What is terrorism? The UN can’t define it
India has decided to take urgent measures to counter radicalisation and would soon hold an international conference in this regard. Minister of State for External Affairs M J Akbar said that he is surprised as to why the United Nations had not come out with a definition on what exactly terrorism means to the globe.
A similar point had been raised two years ago by Prime Minister Narendra Modi when he urged the UN to define terrorism. Several attempts have been made in the past to define terror, but it has always fallen flat on the logic, 'your terrorist is my freedom fighter'.
The UN had said on October 7, 2005, by its 6th committee that it has not been able to define terrorism. Take for instance the killing Hadeel al-Hashlamun, a 19-year-old girl at Hebron check-post on September 22, 2015. The Palestinians termed it as Israel sponsored terrorism. However Israel termed it as an act of self-defence.
When the UN was known as the League of Nations, following the 1934 assassination of King Alexander I of Yugoslavia in Marseilles by Croatian and Macedonian separatists, France proposed that the League should adopt a comprehensive convention on terrorism. This was done on November 16, 1937.
However, it restricted 'terrorism' only to anti-state acts by defining it as 'criminal acts directed against a state and intended or calculated to create a state of terror in the minds of particular persons or a group of persons or the general public'. The league went on to ask its members to pass national laws.
In the 1970s, Libyan ruler Muammar el- Qaddafi opened camps to help what he called freedom struggles by the Irish Republican Army, Basque separatists, Italian Red Brigades and Palestinian groups. Other powers such as the US called it terrorism.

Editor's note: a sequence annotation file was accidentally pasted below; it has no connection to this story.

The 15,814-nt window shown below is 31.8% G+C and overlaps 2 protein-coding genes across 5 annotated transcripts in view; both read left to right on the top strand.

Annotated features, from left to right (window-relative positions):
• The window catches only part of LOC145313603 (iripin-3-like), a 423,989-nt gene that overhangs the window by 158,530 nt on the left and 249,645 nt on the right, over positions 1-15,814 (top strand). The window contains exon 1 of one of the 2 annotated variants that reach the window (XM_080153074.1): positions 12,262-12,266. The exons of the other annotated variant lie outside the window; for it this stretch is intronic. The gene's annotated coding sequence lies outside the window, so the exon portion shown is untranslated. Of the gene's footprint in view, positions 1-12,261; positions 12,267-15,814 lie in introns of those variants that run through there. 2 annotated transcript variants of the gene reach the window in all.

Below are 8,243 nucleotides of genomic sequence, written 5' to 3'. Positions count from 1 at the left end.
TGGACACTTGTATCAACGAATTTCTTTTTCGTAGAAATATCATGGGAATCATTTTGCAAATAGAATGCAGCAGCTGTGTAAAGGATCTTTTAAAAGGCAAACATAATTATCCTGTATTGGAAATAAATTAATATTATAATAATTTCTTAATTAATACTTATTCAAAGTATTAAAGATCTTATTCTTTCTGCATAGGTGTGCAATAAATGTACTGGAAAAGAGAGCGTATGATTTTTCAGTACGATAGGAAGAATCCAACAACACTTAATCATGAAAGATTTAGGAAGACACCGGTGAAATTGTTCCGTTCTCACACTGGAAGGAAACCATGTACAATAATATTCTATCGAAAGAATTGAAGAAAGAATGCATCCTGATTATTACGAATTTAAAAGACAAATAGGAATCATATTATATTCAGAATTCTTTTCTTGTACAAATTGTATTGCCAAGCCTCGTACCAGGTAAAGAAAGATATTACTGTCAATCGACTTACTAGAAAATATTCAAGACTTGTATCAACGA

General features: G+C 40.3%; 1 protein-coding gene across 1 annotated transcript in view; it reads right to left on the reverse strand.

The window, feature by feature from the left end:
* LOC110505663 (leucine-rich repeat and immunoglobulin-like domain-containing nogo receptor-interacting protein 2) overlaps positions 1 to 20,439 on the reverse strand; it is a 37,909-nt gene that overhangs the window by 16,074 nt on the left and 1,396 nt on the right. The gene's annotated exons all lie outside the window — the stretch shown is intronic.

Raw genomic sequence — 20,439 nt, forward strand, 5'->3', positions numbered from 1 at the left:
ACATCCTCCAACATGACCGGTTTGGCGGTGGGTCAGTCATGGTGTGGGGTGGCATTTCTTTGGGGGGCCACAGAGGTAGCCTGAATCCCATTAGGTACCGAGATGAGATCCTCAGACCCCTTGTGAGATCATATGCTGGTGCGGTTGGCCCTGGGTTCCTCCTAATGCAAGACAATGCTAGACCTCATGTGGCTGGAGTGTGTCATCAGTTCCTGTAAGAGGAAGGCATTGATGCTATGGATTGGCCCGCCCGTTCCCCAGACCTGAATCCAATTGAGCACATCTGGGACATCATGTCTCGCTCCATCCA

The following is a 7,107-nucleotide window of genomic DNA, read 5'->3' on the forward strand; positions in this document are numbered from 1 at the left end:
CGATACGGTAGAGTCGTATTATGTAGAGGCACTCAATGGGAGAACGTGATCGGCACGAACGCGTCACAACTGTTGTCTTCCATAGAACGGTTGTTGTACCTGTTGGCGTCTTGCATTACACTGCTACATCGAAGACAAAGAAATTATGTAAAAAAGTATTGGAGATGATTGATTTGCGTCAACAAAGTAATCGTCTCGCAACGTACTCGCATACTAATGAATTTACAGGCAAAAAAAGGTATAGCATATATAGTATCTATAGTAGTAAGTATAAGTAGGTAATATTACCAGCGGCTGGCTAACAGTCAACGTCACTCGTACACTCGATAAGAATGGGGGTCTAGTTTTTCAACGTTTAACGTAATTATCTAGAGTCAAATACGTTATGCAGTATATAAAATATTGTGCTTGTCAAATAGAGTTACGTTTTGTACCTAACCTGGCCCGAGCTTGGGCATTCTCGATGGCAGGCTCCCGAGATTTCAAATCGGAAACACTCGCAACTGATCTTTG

The US notified Libya as a sponsor of terrorism. Sanctions were imposed. However, Libya was removed from that list when Qaddafi stopped aiding these 'freedom fighters'. That, however, did not prevent the US and others from organising an uprising in Libya from 2011 through non-state actors to remove Qaddafi. Paul Pillar, former CIA analyst has said that this had only 'worsened chaos' in the region.
Why has the UN not been able to define terror?
According to V Balachandran, a former officer with the Research and Analysis Wing, there are several reasons why the UN has not been able to do so. The UN had drawn up 14 legal instruments in which it had described what constituted individual acts of terror. The 1963 Tokyo convention on in flight safety and the convention against hijacking in 1970 were drawn up.
In 2010, an additional protocol (Beijing protocol) was added to this convention. In 1971, another convention was passed to reinforce air travel security on the recommendation of the Montreal based International Civil Aviation Organisation.
In the same year, diplomats were protected under a special convention. This was necessitated by a spate of attacks on the diplomatic missions of the United States, the United Kingdom, Israel and Cuba during 1971-1972. In 1979, hostage taking was prohibited.
Between 1980 and 2005, there were 8 more legal instruments that were drawn up for the safety of nuclear material, prevention of airport violence, safety of maritime navigation and fixed platforms (oil drills), prevention of plastic explosives, terrorist bombings and terrorist financing.
Post 9/11, the UN Security Council passed Resolution No: 1373 on September 28, 2001 calling upon all members to implement the above 14 legal instruments. The UN Drug Control and Crime Prevention Secretariat was given the nodal role in monitoring compliance.
Since 2000, the UN Ad Hoc Committee has been examining a draft paper on Comprehensive Convention on International Terrorism -- including a common definition. The latest report on the UN web is of 2011. The progress is unsatisfactory. Members of various political hues are still divided over what could be the exact definition of terrorism, says Balachandran.